JAKARTA -- Former Indonesian president Suharto was hospitalised yesterday morning amidst growing public demands that he be brought to justice for granting government contracts to his children and cronies while in power.
Syahrir Muhammad, spokesman for the Pertamina hospital in southern Jakarta, told the media that Suharto had been brought to the hospital around midday for a "medical check-up", saying that the hospital had been contacted by the family earlier in the morning for an examination of the 78-year-old former leader.
Syahrir declined to elaborate on the result of the check-up but promised to give updates to the media.
The SCTV channel, however, reported last night that Suharto had been treated at the hospital's intensive care unit on the sixth floor for what had been speculated to be a mild heart attack. He was very likely to stay the night in the state-owned hospital, the report added.
Some family members, including Suharto's eldest daughter Siti Hardiyanti Rukmana, her sister Siti Hutami Adiningsih and her younger brother Hutomo Mandala Putra, were also seen entering the hospital.
One of Suharto's grandchildren, Ari Sigit, told journalists that his grandfather was in good condition, saying that the former president had been admitted to the hospital for just a "regular medical examination".
Despite repeated denials, the arrival of many relatives and VIPs prompted speculation in Jakarta that the hospital visit was not a simple medical check-up.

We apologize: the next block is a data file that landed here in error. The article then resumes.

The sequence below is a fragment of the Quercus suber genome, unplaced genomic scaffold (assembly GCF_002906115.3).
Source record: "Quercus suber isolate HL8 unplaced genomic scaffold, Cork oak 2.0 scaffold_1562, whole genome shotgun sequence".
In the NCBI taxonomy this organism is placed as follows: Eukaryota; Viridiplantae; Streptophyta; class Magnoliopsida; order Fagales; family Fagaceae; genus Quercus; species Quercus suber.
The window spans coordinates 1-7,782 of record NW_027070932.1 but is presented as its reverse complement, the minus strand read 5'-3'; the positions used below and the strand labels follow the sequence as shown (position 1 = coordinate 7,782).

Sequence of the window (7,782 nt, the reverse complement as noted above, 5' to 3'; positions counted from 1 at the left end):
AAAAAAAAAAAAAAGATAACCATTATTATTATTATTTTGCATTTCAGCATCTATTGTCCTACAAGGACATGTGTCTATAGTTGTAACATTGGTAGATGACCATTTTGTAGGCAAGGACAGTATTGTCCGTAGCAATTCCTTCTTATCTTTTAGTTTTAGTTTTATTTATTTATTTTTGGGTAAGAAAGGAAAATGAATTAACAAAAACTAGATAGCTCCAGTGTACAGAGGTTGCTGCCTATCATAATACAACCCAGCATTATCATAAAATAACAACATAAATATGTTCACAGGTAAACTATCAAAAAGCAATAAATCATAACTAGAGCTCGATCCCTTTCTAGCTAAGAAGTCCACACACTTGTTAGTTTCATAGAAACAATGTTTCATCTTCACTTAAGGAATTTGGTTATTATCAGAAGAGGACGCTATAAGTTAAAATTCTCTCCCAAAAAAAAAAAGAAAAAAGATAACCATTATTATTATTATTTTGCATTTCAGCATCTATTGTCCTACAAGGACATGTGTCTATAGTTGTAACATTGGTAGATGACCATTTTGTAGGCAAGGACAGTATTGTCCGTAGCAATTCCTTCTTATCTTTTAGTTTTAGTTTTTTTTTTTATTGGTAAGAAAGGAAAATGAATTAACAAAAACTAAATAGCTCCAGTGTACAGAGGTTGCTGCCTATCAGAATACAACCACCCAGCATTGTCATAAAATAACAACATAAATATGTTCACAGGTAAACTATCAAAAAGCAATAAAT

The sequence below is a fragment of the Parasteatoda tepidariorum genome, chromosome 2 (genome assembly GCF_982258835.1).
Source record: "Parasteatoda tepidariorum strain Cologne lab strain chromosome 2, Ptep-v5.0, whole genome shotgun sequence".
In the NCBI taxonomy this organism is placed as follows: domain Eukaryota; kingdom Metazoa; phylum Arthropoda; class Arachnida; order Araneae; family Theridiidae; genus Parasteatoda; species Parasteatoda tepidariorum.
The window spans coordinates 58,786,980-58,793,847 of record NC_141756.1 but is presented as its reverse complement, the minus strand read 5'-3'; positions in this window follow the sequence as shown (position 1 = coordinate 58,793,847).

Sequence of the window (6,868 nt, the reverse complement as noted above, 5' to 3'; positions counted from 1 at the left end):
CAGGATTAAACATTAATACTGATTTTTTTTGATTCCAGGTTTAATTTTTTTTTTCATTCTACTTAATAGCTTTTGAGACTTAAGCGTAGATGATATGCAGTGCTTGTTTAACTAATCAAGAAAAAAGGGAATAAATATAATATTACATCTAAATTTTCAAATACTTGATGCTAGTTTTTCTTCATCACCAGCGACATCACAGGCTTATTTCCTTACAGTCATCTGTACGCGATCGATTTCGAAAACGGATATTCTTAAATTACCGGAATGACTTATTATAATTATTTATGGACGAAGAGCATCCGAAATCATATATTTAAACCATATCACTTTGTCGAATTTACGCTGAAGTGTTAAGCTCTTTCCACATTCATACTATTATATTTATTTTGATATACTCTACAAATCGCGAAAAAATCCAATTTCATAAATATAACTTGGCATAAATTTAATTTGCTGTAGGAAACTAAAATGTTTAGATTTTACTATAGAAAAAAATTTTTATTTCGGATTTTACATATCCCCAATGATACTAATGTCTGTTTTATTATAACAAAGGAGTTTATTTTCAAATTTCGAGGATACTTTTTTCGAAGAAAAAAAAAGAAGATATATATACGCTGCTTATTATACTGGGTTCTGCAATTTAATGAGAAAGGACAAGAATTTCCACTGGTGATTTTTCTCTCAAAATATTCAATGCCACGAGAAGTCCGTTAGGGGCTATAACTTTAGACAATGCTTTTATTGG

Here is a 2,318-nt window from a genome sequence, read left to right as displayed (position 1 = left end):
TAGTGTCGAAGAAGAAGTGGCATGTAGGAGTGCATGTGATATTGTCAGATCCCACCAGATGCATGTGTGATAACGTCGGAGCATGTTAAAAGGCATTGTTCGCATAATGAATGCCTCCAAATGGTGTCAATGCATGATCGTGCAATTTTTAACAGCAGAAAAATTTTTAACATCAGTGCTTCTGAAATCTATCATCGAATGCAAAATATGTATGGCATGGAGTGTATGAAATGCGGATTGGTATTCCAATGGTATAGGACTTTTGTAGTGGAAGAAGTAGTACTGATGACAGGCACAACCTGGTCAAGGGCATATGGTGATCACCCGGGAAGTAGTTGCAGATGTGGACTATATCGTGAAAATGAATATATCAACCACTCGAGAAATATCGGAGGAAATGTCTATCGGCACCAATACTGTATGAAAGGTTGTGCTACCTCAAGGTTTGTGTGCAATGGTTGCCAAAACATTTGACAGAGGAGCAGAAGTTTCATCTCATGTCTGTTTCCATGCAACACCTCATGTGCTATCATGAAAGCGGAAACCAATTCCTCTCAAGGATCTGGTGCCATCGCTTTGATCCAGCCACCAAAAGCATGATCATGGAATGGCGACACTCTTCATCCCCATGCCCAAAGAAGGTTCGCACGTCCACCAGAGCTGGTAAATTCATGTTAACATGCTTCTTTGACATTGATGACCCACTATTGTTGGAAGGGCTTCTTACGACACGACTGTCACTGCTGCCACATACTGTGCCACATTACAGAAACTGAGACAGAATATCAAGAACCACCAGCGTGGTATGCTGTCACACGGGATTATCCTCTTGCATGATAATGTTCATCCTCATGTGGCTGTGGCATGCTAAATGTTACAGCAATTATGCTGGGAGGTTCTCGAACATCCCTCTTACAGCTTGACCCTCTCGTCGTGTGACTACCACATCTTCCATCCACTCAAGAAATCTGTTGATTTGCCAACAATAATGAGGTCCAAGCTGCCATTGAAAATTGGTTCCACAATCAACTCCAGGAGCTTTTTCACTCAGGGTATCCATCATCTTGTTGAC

Former vice president Sudharmono, a long-time friend of Suharto's, and some businessmen were also seen entering the heavily guarded sixth floor.
"I also heard that he was hospitalised for a stroke, but I am still waiting," said Enggartiarso Lukito, a business associate of Bambang Trihatmodjo, Suharto's middle son, who heads the widely diversified Bimantara business group.
The health of the overweight Suharto began to attract public attention a few months after his wife, Tien Suharto, died in April 1996 of a heart attack.
Suharto had a medical check-up in a German hospital in 1997, but the German doctors declared him fit for a man of his age.
The ex-president's current stay at the Pertamina hospital has also raised questions among dozens of local and foreign journalists who flocked to the hospital yesterday. Suharto usually uses the army-owned Gatot Subroto hospital, whose doctors are more familiar with his medical record.
Suharto took power from President Sukarno in 1968 the pretext of a threat of communist insurgency and ruled the country from then on. Nationwide student protests forced him to step down last May.
He was replaced by then vice president B J Habibie, who has made several efforts to liberalise the fourth most populous country on earth while protecting his mentor Suharto from trial on charges of corruption, collusion and nepotism.
Various organisations estimate that Suharto's children amassed a fortune ranging from US$9 billion to $40 billion while their father was in power. The latest investigations by Time magazine concluded that the Suhartos had amassed $15 billion in cash, jewellery and various other forms including property investments in many locations around the world.
Suharto denied the report and filed a lawsuit against the American news weekly in a Jakarta district court earlier this month.